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Iran, Congo seen as tough tests for Merkel's Germany

Written by: Staff

BERLIN, Apr 14: Chancellor Angela Merkel aims to keep building up Germany's status as a diplomatic power, but risks are high as she strives to prevent a new war in the West Asia and prepares to lead an EU military force in Congo.

While the two challenges could hardly be more different, Berlin has a single goal for both -- to prove that Germany in the 21st century is a powerful force for good, having shed its Nazi past.

Along with the five permanent members of the UN Security Council -- Britain, France, the United States, Russia and China -- Germany is struggling to get Iran to freeze its nuclear fuel programme, which could be used to make atomic weapons.

''The goal for Mrs Merkel at this point is to mediate and help prevent a war,'' said Hajo Funke, a professor of political science at the Free University in Berlin.

For nearly three years, Germany, France and Britain tried to convince Tehran to abandon its uranium enrichment plans but gave up after Iran restarted the programme earlier this year.

As with Iraq in 2002, rumours of US war plans are surfacing.

Investigative reporter Seymour Hersch this week cited unnamed US sources in the New Yorker magazine as saying Washington was planning military strikes against Iran.

But war is exactly what Merkel wants to avoid at all costs.

Germany is one of the biggest exporters to Iran and has no interest in adding to turmoil in the West Asia, analysts say.

''Air strikes can bring you to the edge of a big war and an escalation that you cannot control,'' Funke said.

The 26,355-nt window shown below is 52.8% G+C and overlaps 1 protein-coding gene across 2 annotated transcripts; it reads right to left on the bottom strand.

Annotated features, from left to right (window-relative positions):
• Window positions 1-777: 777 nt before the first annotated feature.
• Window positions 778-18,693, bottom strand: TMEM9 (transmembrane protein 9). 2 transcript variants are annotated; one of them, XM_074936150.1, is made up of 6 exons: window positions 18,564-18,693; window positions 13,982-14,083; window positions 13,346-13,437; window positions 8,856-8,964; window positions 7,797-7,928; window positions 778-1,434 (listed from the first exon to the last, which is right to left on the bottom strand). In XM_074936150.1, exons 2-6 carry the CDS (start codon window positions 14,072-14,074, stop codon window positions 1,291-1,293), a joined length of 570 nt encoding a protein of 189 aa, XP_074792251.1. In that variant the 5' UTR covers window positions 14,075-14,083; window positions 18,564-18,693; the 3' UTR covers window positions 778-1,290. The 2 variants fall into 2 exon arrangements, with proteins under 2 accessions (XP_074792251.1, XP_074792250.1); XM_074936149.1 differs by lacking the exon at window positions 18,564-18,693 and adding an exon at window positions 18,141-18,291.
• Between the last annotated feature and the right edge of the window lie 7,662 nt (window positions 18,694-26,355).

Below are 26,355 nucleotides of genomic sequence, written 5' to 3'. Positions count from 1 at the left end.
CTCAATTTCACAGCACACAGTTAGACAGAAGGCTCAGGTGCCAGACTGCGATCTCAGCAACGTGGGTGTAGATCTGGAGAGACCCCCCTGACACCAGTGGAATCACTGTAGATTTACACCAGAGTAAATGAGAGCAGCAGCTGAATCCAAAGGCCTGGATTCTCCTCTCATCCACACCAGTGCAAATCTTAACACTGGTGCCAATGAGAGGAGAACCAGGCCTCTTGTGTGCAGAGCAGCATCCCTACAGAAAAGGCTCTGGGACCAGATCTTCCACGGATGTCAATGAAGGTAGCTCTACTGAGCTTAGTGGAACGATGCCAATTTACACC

Merkel's predecessor, Social Democrat (SPD) Gerhard Schroeder, joined French President Jacques Chirac in opposing the 2003 US invasion of Iraq, which soured Berlin's relations with Washington.

But Schroeder's stance on Iraq helped him win a second term in 2002.

Merkel, a conservative, has better relations with Washington than Schroeder, but is also steering clear of Iraq.

Claus Leggewie, a political scientist at the University of Giessen, said Merkel was determined to prove that the Iranian nuclear crisis can be resolved without war, even if a diplomatic solution looks remote.

''Germany wants to demonstrate to the US and its eastern European allies that multilateralism and diplomacy can make a difference,'' Leggewie said.

But diplomacy could fail and Germany might once again be asked to choose between supporting or opposing US military action in the West Asia.

''If we don't find a diplomatic solution over the next few years, then we may be looking at military strikes and that would put Germany in a very difficult position,'' Daniel Keohane, an EU defence and security expert at the Centre for European Reform.


Germany has very different causes for concern as it prepares to lead an EU military force to the vast central African country of Congo, which is scheduled to hold its first democratic elections in decades in June.

This is the first time post-World War Two Germany will lead a military mission to Africa and Berlin is nervous, analysts say. While the size of the mission is not large -- 1,450 troops, a third of them Germans -- its psychological importance is huge.

''It's hugely significant for the Germans in symbolic terms,'' Keohane said, adding that this war-torn region of Africa was neither stable nor safe. ''The danger is real. God forbid if there are casualties. I don't know how the Germans would react.'' Some 17,000 UN peacekeepers are now in Congo, supporting a string of peace deals ending a 1998-2003 civil war that pulled in armies from six neighbouring countries and killed 4 million people, mostly from hunger and disease.

The Germans hope their Congo mission will solidify their image as an altruistic nation that bears no resemblance to Nazi Germany and has no colonial interest in Africa. France, a former colonial power, will also supply a third of the troops.

''If all goes well, it shows the EU can be a force for good and Germany can lead it. If it goes wrong, then it would raise all sorts of questions,'' Keohane said.


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